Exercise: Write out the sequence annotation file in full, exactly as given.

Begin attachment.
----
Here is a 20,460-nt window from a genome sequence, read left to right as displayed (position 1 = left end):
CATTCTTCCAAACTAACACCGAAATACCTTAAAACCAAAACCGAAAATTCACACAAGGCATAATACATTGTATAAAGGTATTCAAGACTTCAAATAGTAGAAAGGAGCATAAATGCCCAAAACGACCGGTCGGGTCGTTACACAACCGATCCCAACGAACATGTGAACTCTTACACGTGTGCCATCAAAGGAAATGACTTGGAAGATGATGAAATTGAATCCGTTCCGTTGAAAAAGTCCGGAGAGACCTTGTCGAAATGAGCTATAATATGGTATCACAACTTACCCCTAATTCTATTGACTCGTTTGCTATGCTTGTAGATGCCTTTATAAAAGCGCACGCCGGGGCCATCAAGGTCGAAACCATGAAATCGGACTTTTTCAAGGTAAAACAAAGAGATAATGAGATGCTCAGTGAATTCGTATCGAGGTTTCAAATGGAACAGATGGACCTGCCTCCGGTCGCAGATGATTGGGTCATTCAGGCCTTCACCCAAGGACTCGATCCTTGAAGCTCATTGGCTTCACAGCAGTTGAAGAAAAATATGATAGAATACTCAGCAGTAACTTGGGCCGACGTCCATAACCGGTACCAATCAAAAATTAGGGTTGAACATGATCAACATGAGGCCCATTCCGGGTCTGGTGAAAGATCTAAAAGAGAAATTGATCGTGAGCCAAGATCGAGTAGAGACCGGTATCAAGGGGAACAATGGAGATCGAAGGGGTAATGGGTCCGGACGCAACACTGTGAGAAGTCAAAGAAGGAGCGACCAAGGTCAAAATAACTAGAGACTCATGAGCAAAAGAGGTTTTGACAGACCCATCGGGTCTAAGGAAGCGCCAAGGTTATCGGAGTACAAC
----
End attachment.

Here is a 20,460-nt window from a genome sequence, read left to right as displayed (position 1 = left end):
CATTCTTCCAAACTAACACCGAAATACCTTAAAACCAAAACCGAAAATTCACACAAGGCATAATACATTGTATAAAGGTATTCAAGACTTCAAATAGTAGAAAGGAGCATAAATGCCCAAAACGACCGGTCGGGTCGTTACACAACCGATCCCAACGAACATGTGAACTCTTACACGTGTGCCATCAAAGGAAATGACTTGGAAGATGATGAAATTGAATCCGTTCCGTTGAAAAAGTCCGGAGAGACCTTGTCGAAATGAGCTATAATATGGTATCACAACTTACCCCTAATTCTATTGACTCGTTTGCTATGCTTGTAGATGCCTTTATAAAAGCGCACGCCGGGGCCATCAAGGTCGAAACCATGAAATCGGACTTTTTCAAGGTAAAACAAAGAGATAATGAGATGCTCAGTGAATTCGTATCGAGGTTTCAAATGGAACAGATGGACCTGCCTCCGGTCGCAGATGATTGGGTCATTCAGGCCTTCACCCAAGGACTCGATCCTTGAAGCTCATTGGCTTCACAGCAGTTGAAGAAAAATATGATAGAATACTCAGCAGTAACTTGGGCCGACGTCCATAACCGGTACCAATCAAAAATTAGGGTTGAACATGATCAACATGAGGCCCATTCCGGGTCTGGTGAAAGATCTAAAAGAGAAATTGATCGTGAGCCAAGATCGAGTAGAGACCGGTATCAAGGGGAACAATGGAGATCGAAGGGGTAATGGGTCCGGACGCAACACTGTGAGAAGTCAAAGAAGGAGCGACCAAGGTCAAAATAACTAGAGACTCATGAGCAAAAGAGGTTTTGACAGACCCATCGGGTCTAAGGAAGCGCCAAGGTTATCGGAGTACAAC